Our Friends, the Hayseeds

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Our Friends, the Hayseeds
Our Friends the Hayseeds.jpg
The cast of the film
Directed byBeaumont Smith
Produced byBeaumont Smith
Written byBeaumont Smith
StarringRoy Redgrave
CinematographyHarry Krischock
Release date
2 February 1917[1]
Running time
5,000 feet[2]

Our Friends, the Hayseeds is a 1917 Australian rural comedy from director Beaumont Smith. It centers on the rural family, the Hayseeds, and their rivalry with a neighbouring family, the Duggans.

It was Smith's first movie as a director and was a popular success at the box office, leading to a number of sequels. However no known copy of it exists today and it is considered a lost film.


The Hayseeds and Duggaans live on selections next to each other. Joe Hayseed and Pansy Duggan want to get married but their families quarrel when the Hayseeds' cow gets into the Duggan's corn and they are forbidden to see each other. The two families have a brawl on the bush fence, a fight that only ends in exhaustion. However, a bush fire unites them and Jim and Pansy marry. Pansy falls pregnant and Dad Hayseed and Dad Duggan both hope for a boy which will be named after them. She ends up giving birth to twin girls.[3]

The film was divided into four sections: the first two dealing with a day in the life of the Hayseeds; the last two under the title "Pansy's Wooing" with Joe and Pansy's courtship.[1] A contemporary reviewer said that of the film's 5,000 foot length, 1,000 feet was dedicated to humorous titles.[4]


  • Roy Redgrave as Dad Hayseed
  • Walter Cornock as Joe Hayseed
  • Pearl Hellmrich as Pansy Duggan
  • Margaret Gordon as Mrs. Hayseed
  • J. Plumpton Wilson as Parson
  • H.H. Wallace as Dan Hayseed
  • Vera Spaull as Poppy Hayseed
  • Cecil Haines as Lizzy Hayseed
  • Jack Radford as Tommy Hayseed
  • Peter Ward as Peter Hayseed
  • Tom Cannam as hired hand
  • Percy Mackay as Mr Duggan
  • Nan Taylor as Mrs Duggan
  • Crosbie Ward as Mike Duggan
  • Fred Carlton as Jack Dugggan
  • Olga Agnew as Mollie Duggan
  • Gerald Kay Souper as parliamentarian
  • Esther Mitchell as his wife


The movie was inspired by the success of Bert Bailey's stage adaptation of Steele Rudd's Dad and Dave stories, On Our Selection and Philip Lytton's play The Waybacks. Smith had worked with Bailey and Edmund Duggan on the initial production of Selection.[5]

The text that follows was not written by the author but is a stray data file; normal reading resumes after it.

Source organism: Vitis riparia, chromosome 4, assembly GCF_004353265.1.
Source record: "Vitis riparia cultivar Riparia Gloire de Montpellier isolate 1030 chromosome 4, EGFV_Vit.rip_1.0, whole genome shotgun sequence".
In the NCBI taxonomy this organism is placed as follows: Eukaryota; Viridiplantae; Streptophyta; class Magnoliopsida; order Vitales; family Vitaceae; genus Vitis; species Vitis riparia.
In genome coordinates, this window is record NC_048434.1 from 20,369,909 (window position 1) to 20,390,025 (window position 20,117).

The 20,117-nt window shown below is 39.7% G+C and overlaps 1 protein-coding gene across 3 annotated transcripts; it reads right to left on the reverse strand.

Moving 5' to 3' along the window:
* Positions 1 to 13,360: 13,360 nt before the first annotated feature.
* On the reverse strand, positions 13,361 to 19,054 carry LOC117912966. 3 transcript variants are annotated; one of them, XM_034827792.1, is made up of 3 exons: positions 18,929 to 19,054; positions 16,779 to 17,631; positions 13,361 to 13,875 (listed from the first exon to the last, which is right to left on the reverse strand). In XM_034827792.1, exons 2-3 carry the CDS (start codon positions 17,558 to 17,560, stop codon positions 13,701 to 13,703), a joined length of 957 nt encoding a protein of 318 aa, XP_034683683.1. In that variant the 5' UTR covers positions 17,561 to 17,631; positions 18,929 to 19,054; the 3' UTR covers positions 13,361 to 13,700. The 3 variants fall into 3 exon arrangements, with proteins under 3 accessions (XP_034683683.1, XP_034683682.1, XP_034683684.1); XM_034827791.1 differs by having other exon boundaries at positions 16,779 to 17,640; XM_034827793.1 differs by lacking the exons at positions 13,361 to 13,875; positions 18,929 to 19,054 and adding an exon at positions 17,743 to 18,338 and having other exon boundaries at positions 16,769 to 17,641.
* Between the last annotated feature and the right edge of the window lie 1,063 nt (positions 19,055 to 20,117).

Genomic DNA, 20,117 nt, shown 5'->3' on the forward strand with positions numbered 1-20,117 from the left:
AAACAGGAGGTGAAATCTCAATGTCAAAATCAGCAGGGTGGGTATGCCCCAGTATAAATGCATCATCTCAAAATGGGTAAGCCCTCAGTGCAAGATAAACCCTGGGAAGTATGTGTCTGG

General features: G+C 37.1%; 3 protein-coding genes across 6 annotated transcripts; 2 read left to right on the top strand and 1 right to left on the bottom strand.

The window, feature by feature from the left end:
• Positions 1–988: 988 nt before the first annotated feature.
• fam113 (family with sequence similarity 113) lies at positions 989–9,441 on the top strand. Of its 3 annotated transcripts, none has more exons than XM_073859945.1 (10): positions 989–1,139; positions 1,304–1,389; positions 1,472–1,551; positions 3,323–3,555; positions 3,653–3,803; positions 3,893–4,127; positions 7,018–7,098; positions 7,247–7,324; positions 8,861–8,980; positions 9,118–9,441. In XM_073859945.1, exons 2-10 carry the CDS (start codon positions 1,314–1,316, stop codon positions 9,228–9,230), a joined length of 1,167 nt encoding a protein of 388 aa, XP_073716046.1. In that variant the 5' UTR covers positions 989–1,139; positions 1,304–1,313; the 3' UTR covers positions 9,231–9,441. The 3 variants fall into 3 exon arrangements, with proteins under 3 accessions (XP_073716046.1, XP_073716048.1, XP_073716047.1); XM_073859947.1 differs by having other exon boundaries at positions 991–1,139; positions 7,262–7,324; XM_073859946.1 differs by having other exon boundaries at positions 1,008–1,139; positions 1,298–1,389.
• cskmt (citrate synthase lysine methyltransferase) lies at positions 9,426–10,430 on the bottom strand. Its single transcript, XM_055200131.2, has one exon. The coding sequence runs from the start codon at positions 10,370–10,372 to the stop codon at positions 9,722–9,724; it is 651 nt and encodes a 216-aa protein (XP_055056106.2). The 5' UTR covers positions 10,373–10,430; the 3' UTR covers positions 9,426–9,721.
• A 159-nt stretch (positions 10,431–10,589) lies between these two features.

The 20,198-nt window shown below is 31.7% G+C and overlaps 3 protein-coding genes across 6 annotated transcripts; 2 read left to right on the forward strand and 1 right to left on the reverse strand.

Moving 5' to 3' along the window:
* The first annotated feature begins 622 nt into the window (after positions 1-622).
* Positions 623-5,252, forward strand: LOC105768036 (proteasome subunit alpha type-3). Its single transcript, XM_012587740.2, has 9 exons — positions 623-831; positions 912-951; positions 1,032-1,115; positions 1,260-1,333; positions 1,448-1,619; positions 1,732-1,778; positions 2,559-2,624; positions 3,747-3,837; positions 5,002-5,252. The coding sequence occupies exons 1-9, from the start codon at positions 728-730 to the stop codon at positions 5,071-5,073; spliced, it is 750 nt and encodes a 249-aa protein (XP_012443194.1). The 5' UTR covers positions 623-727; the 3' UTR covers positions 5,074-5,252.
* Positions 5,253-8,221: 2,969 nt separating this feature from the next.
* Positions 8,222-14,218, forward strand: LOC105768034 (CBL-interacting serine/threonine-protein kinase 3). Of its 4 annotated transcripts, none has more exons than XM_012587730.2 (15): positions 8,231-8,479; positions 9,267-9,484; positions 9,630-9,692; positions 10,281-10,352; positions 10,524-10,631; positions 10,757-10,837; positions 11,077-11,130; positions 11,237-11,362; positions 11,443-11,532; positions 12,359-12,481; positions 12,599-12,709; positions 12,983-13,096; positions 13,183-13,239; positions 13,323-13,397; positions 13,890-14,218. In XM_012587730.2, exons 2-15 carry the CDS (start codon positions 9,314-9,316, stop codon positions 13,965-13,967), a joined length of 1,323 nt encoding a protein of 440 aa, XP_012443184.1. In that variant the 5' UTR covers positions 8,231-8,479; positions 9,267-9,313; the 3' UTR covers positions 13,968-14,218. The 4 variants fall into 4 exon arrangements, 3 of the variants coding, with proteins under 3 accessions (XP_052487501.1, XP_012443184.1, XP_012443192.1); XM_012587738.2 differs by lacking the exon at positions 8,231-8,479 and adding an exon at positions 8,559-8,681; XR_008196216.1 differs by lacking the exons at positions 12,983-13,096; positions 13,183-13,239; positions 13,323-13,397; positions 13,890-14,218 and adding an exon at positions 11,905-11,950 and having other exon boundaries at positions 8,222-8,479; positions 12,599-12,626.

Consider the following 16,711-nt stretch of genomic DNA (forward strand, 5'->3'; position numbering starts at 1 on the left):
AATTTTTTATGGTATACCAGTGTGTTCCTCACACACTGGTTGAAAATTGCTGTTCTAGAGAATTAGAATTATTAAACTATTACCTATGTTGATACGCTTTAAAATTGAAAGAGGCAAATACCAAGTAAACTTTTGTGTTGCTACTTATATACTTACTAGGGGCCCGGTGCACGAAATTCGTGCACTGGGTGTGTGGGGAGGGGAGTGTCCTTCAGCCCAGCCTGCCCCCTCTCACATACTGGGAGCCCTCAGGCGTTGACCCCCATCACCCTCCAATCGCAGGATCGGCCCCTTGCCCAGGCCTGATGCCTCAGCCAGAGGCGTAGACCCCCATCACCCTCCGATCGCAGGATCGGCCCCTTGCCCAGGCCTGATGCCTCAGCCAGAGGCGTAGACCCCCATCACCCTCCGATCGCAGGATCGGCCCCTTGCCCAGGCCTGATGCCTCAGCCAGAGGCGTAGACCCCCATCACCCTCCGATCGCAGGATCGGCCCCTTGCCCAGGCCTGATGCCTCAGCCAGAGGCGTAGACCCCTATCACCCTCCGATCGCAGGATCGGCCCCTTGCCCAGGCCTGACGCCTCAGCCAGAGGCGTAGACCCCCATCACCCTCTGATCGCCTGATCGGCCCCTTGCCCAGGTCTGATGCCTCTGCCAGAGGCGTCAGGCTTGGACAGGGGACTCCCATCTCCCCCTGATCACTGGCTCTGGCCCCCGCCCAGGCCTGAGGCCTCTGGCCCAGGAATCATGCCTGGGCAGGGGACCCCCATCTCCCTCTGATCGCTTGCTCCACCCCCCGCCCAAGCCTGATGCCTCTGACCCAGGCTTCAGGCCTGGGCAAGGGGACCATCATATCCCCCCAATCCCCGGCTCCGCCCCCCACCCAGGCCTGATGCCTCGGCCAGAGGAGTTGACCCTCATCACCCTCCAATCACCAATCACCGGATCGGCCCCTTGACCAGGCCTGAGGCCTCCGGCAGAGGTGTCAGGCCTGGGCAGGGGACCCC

Shooting took place on location in South Australia in Campbelltown and Norwood.[1] Many of the cast had appeared in Beaumont Smith's theatrical productions of While the Billy Boils (which he filmed in 1921) and Seven Little Australians.[4]

While shooting the bushfire scene off the side of a hill at Campbelltown, the fire got out of control and momentarily trapped the actors. According to contemporary press reports, "they came out of that fire black as coal heavers, almost blind with smoke, and singed badly. Their faces were a study of horror and fear, and that heartless photographer turned the handle all the time. But he got a most realistic picture."[6]


The movie's local appeal was heavily advertised to South Australian audiences in publicity. The Adelaide Mail said of the film that "the tone was pleasing, and made an undeniably good impression on those who witnessed it... the film is splendidly put together. It contains but little plot, most of the scenes presenting incidents of everyday life. Some of the scenes, however, are a little drawn-out, particularly the fight between the Hayseed and Duggan families."[1]

Box office response was strong and there were a number of sequels starting with The Hayseeds Come to Sydney. It was the first feature from theatrical entrepreneur Beaumont Smith who went on to become one of Australia's most prolific filmmakers of the silent era.

See also[edit]


  1. ^ a b c d "AUSTRALIAN MOTION PICTURES". The Mail. Adelaide: National Library of Australia. 3 February 1917. p. 6. Retrieved 13 October 2013.
  2. ^ "THE OLD ORDER". The Referee. Sydney: National Library of Australia. 7 February 1917. p. 14. Retrieved 13 October 2013.
  3. ^ "WEST'S PICTURES." The Mail (Adelaide) 29 Sep 1917: 3
  4. ^ a b "MUSICAL AND DRAMATIC NOTES." The West Australian (Perth) 10 Mar 1917: 10
  5. ^ Andrew Pike and Ross Cooper, Australian Film 1900–1977: A Guide to Feature Film Production, Melbourne: Oxford University Press, 1998, 68.
  6. ^ "BURNING UP THE HAYSEEDS". The Sunday Times. Sydney: National Library of Australia. 4 March 1917. p. 28. Retrieved 13 October 2013.

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